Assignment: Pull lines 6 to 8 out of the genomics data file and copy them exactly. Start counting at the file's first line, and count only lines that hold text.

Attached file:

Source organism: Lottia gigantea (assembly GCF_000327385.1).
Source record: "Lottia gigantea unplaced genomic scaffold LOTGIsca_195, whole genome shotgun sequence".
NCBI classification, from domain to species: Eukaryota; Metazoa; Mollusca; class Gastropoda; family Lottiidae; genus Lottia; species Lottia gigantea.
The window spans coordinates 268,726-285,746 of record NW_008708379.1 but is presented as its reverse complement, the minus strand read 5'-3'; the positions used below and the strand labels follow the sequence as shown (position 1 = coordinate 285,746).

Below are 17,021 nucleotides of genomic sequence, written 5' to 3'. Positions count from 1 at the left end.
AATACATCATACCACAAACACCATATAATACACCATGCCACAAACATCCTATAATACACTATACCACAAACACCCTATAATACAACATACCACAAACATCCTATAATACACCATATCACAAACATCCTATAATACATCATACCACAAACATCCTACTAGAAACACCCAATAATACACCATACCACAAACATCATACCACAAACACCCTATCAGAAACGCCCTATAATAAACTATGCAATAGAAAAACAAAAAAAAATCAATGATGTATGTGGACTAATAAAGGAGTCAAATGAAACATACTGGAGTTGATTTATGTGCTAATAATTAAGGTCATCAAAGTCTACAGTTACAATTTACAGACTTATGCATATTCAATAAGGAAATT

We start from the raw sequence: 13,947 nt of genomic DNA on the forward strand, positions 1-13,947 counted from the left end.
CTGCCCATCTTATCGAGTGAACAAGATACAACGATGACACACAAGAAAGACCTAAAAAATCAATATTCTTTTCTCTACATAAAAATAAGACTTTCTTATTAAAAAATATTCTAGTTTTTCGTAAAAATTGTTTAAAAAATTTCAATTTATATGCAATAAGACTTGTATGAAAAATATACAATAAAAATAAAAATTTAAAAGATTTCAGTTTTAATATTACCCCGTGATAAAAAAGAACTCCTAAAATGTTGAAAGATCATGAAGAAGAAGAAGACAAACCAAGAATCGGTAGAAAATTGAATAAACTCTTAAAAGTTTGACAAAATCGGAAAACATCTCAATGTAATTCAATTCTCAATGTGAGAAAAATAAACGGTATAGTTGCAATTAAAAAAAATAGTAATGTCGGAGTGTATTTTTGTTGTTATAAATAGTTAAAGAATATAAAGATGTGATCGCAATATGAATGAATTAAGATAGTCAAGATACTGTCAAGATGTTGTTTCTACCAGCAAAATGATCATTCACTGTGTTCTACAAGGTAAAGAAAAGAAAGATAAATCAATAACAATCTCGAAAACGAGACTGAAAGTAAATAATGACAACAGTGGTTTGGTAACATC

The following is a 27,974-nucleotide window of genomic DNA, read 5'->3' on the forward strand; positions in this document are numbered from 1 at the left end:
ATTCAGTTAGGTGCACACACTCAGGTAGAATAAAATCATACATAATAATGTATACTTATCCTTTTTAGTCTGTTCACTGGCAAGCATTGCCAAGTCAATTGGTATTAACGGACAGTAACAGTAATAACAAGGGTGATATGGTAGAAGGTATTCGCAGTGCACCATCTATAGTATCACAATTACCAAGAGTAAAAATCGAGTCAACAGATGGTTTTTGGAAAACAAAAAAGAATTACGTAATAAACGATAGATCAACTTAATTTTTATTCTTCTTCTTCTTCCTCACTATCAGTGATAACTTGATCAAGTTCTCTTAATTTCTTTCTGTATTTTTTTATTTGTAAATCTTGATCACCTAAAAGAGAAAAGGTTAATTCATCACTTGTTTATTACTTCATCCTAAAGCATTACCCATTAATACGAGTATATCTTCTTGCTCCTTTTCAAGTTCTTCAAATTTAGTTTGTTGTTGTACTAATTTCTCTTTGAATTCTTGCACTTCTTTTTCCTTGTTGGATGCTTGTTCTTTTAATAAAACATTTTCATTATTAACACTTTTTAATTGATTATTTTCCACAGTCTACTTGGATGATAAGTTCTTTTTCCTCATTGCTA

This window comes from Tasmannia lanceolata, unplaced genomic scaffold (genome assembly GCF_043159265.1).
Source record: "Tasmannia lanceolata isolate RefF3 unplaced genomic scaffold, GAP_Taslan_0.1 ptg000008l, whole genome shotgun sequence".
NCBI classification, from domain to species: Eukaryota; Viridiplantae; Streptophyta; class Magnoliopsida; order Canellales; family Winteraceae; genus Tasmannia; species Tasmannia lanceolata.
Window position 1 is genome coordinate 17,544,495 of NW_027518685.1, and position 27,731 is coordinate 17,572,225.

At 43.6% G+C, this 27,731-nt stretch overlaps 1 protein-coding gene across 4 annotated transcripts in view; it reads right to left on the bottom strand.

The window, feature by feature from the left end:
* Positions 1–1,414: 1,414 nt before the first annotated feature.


AATACATCATACCACAAACACCATATAATACACCATGCCACAAACATCCTATAATACACTATACCACAAACACCCTATAATACAACATACCACAAACATCCTATAATACACCATATCACAAACATCCTATAATACATCATACCACAAACATCCTACTAGAAACACCCAATAATACACCATACCACAAACATCATACCACAAACACCCTATCAGAAACGCCCTATAATAAACTATGCAATAGAAAAACAAAAAAAAATCAATGATGTATGTGGACTAATAAAGGAGTCAAATGAAACATACTGGAGTTGATTTATGTGCTAATAATTAAGGTCATCAAAGTCTACAGTTACAATTTACAGACTTATGCATATTCAATAAGGAAATT

We start from the raw sequence: 13,947 nt of genomic DNA on the forward strand, positions 1-13,947 counted from the left end.
CTGCCCATCTTATCGAGTGAACAAGATACAACGATGACACACAAGAAAGACCTAAAAAATCAATATTCTTTTCTCTACATAAAAATAAGACTTTCTTATTAAAAAATATTCTAGTTTTTCGTAAAAATTGTTTAAAAAATTTCAATTTATATGCAATAAGACTTGTATGAAAAATATACAATAAAAATAAAAATTTAAAAGATTTCAGTTTTAATATTACCCCGTGATAAAAAAGAACTCCTAAAATGTTGAAAGATCATGAAGAAGAAGAAGACAAACCAAGAATCGGTAGAAAATTGAATAAACTCTTAAAAGTTTGACAAAATCGGAAAACATCTCAATGTAATTCAATTCTCAATGTGAGAAAAATAAACGGTATAGTTGCAATTAAAAAAAATAGTAATGTCGGAGTGTATTTTTGTTGTTATAAATAGTTAAAGAATATAAAGATGTGATCGCAATATGAATGAATTAAGATAGTCAAGATACTGTCAAGATGTTGTTTCTACCAGCAAAATGATCATTCACTGTGTTCTACAAGGTAAAGAAAAGAAAGATAAATCAATAACAATCTCGAAAACGAGACTGAAAGTAAATAATGACAACAGTGGTTTGGTAACATC